November 5, 2012
Dishonored is a stealth-based action game, played from a first-person perspective. One of the game's biggest hooks is its versatility: each level is a self-contained sandbox, with multiple solutions available to each of the game's tasks. Take the front door? Maybe sneak in through an open window? Find a way in through the sewers? User magical powers to possess a fish and swim inside through the drainage system? Many options are available, and it's up to the player to decide which will be the easiest or most satisfying.
It is apparently possible to complete the game without killing a single character: I wouldn't know, as I'm dreadful at videogames and racked up an unintended bodycount like nobody's business.
In some ways Dishonored is reminiscent of the classic stealth game Thief and its sequels: both are first-person action games based around sneaking through early industrial landscapes. The difference is that the Thief games were riddled with dark corners and shadows, whereas Dishonored is not. It takes a while to get used to a stealth game where you actually need to be stealthy. Waiting around corners and in the shadows doesn't necessarily cut it. The ability to teleport oneself several metres at a time is an ability that can be gained quite into the game, and for the stealth-lacking player such as myself it's an absolute godsend.
There's a lot of wonderful world-building going on in this game, particularly in terms of its 19th century heavy industry aesthetic. Dishonored skirts the steampunk aesthetic without entirely embracing it: this city is far too dirty, plague-ridden and unhappy to fit perfectly into steampunk's streamlined, depoliticised tropes.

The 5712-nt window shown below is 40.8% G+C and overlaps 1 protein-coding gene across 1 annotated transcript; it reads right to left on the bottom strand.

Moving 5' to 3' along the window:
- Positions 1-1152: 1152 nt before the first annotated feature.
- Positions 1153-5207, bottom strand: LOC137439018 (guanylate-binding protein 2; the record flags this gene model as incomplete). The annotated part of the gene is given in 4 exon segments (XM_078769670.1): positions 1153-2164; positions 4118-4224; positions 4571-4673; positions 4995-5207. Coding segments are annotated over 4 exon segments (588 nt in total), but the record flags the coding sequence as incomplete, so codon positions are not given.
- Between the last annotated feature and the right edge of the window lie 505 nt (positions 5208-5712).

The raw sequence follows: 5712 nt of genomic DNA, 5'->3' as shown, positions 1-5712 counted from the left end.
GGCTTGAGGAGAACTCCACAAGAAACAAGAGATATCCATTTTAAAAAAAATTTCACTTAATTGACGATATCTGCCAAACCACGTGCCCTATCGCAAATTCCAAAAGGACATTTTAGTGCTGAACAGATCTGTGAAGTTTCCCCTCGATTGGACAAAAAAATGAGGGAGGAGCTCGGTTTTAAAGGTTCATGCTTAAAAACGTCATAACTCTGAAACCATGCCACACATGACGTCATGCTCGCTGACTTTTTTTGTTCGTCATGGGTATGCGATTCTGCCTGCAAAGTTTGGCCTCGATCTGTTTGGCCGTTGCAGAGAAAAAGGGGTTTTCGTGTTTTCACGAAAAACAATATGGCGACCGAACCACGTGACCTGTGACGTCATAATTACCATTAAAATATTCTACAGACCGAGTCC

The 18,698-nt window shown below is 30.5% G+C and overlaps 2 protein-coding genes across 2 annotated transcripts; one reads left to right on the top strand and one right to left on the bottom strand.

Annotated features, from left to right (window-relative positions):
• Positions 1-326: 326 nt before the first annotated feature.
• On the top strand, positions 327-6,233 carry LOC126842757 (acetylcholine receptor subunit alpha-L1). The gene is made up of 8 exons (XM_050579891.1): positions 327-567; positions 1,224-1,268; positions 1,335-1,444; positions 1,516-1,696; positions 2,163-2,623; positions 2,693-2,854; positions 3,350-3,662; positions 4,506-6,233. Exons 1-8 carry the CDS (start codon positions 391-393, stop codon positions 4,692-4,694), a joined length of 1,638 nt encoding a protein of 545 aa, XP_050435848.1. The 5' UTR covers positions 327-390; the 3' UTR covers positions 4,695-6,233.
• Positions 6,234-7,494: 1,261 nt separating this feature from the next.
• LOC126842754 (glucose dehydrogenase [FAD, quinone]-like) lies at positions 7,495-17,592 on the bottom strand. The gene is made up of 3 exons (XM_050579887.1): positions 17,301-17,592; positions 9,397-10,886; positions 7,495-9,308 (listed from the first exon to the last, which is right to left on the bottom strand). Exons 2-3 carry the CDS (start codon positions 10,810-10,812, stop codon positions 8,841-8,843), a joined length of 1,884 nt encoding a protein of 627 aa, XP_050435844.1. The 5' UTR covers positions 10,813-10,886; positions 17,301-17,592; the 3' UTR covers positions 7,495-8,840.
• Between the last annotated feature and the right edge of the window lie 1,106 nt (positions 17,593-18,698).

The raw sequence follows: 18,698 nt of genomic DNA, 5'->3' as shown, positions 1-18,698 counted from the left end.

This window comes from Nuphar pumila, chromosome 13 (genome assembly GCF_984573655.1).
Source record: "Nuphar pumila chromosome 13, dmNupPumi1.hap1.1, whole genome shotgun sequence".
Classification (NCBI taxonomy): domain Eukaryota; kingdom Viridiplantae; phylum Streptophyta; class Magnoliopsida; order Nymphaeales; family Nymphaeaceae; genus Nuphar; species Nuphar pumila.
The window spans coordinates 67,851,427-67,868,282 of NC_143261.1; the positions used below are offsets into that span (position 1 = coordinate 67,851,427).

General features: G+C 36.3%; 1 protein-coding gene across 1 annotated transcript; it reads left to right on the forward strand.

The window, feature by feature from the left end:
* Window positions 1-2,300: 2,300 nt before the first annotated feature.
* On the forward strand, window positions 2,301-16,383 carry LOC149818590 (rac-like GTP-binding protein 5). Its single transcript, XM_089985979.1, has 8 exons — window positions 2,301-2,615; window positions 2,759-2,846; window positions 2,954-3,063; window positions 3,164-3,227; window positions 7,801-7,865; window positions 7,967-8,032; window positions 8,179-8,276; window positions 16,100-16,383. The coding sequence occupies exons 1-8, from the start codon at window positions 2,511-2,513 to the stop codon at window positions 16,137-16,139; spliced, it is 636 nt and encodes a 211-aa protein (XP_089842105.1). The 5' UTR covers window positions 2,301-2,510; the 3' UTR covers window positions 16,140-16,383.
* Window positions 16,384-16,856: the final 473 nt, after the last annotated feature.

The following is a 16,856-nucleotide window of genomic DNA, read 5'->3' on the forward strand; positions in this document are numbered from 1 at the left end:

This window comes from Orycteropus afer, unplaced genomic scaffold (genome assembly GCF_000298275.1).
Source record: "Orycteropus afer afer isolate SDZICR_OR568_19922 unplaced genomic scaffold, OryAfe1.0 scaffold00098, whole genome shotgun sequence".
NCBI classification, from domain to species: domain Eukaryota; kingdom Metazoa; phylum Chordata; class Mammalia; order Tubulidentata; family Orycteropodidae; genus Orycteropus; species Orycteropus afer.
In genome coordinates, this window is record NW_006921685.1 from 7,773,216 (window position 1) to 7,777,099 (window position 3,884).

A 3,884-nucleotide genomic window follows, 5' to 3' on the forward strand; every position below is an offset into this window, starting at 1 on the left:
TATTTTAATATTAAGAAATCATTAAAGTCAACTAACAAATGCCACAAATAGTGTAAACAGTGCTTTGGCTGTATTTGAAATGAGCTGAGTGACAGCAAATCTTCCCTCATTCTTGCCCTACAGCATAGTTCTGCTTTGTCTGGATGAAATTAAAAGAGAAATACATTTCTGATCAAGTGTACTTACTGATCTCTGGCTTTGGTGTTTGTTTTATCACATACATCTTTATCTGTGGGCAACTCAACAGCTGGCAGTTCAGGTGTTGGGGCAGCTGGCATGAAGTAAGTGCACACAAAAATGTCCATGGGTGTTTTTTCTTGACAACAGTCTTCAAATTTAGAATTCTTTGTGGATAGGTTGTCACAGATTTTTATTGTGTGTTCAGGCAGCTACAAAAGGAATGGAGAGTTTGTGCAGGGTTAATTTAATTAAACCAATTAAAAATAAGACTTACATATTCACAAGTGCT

Corvo himself is a typical videogame protagonist: silent, faceless, and - as the game is played in the first person - by-and-large invisible to the player. While this certainly allows the player to engage more fully in the game as an experience, I always find the lack of a visible protagonist makes it difficult to engage with a game as a story. The game is remarkably short as well, comprising just nine missions. It does have extensive re-play value, however, as it is impossible to gain all of the psychic and magical powers available to Corvo in one play-through. I've completed the game once with a fairly high death toll (although I admittedly improved as the game progressed), and would be interested in attempting the fabled "zero body count" play-through.
Good without being great, and inventive without being groundbreaking, Dishonored is a perfectly playable game to squeeze in between the latest instalments of whatever "can't miss" franchises you most enjoy. As with a lot of games based on new IP, I can see a lot of potential for an improved, more complex sequel.